Less than 20% of stroke survivors recover functional use of the paretic upper limb, limiting independence and negatively impacting quality of life [1, 2]. Following stroke, the recovery of skilled movement requires accurate somatosensory function, in particular, light touch and proprioception [3]. It appears that a relationship exists between the amount of sensory impairment and the degree of motor recovery [4]. With somatosensory loss present in more than 60% of people with stroke [5], it is important that rehabilitation interventions target sensory as well as motor impairments [6]; as somatosensory function contributes to performance of activities of daily living following stroke [7]. The majority of recovery occurs within the first six months of stroke; although there is some suggestion that for people with chronic stroke, continuing rehabilitation can have functional benefits [8, 9]. In the current health management climate, with rehabilitation services targeting the acute and subacute periods after stroke, there are typically less allied health resources available to people with chronic stroke [10]. Therefore, independent practice involving sensory and motor training, such as using mirror therapy, may be a useful adjunct to therapy to allow further cortical activation and subsequently improving activity and participation capacity.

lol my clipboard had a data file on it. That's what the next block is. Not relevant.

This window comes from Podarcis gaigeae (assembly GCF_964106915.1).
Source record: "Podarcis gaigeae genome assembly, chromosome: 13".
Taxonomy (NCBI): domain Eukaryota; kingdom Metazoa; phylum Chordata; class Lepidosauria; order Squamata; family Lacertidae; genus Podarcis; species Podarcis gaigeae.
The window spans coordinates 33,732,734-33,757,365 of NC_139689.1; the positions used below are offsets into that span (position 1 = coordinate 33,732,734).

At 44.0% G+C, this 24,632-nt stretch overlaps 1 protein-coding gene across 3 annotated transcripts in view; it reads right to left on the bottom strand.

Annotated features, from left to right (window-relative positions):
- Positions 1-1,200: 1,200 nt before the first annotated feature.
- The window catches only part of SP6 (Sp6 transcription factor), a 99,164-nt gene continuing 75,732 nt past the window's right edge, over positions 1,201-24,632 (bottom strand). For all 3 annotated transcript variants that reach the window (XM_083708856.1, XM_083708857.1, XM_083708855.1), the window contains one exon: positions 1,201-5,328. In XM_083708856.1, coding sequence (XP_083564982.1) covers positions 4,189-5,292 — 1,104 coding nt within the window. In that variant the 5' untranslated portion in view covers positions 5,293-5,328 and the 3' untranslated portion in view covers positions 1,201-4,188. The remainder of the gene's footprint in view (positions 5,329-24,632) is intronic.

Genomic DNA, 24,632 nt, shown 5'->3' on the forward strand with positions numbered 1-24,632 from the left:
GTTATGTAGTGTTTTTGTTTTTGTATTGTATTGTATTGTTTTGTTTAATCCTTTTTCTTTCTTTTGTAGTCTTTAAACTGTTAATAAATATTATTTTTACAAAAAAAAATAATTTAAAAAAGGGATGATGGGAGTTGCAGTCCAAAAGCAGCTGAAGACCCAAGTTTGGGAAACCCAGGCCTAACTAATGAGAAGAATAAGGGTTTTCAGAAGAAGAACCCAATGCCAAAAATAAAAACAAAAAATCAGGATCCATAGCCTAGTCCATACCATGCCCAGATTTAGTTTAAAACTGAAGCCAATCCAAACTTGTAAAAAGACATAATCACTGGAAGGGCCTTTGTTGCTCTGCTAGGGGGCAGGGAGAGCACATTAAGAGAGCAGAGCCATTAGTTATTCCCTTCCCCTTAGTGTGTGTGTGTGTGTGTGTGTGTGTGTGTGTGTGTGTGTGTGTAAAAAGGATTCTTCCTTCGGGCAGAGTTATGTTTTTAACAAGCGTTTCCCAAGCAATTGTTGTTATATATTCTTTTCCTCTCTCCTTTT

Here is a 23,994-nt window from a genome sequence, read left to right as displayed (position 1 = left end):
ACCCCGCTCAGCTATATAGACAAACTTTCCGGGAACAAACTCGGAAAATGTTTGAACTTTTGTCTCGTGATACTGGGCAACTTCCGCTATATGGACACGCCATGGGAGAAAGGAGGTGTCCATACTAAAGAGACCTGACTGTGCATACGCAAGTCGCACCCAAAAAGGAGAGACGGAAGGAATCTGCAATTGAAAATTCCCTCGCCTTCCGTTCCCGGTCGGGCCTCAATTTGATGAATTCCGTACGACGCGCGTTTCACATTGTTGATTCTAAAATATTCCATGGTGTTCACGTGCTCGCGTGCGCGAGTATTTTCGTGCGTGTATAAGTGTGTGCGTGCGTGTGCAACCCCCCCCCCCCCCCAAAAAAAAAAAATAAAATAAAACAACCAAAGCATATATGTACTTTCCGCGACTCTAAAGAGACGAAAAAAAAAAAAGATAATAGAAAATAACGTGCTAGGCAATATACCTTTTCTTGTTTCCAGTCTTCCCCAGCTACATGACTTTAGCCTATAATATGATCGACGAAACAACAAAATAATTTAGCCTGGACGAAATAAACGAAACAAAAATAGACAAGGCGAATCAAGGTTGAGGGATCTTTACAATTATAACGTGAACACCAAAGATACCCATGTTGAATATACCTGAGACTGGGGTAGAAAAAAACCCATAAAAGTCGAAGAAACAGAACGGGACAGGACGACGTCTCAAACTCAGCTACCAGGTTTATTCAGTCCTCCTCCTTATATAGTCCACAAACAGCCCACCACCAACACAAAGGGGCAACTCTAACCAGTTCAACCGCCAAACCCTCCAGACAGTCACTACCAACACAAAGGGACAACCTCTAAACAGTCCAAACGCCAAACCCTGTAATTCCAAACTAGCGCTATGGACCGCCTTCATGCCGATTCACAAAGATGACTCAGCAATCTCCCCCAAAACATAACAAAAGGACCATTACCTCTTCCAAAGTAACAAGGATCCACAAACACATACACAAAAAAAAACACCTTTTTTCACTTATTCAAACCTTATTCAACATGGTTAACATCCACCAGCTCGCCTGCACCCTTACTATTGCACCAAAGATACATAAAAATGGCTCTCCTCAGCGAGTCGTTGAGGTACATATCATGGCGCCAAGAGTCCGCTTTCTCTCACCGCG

The mirror box, which is a small box with a mirror on one side, is a novel affordable device which may benefit the recovery of sensorimotor impairments following stroke. The paretic hand is hidden inside the box and the nonparetic hand moves outside the box [11]. By watching the reflection of the nonparetic hand in the mirror, the desired movements of the paretic hand can be observed.

Recent systematic reviews [1214] report that mirror therapy may benefit motor outcomes across a range of different conditions, including stroke. However, included studies were mostly of low methodological quality, investigated the mirror therapy across a range of conditions using a range of outcome measures, making meta-analysis impossible, and consensus statements difficult.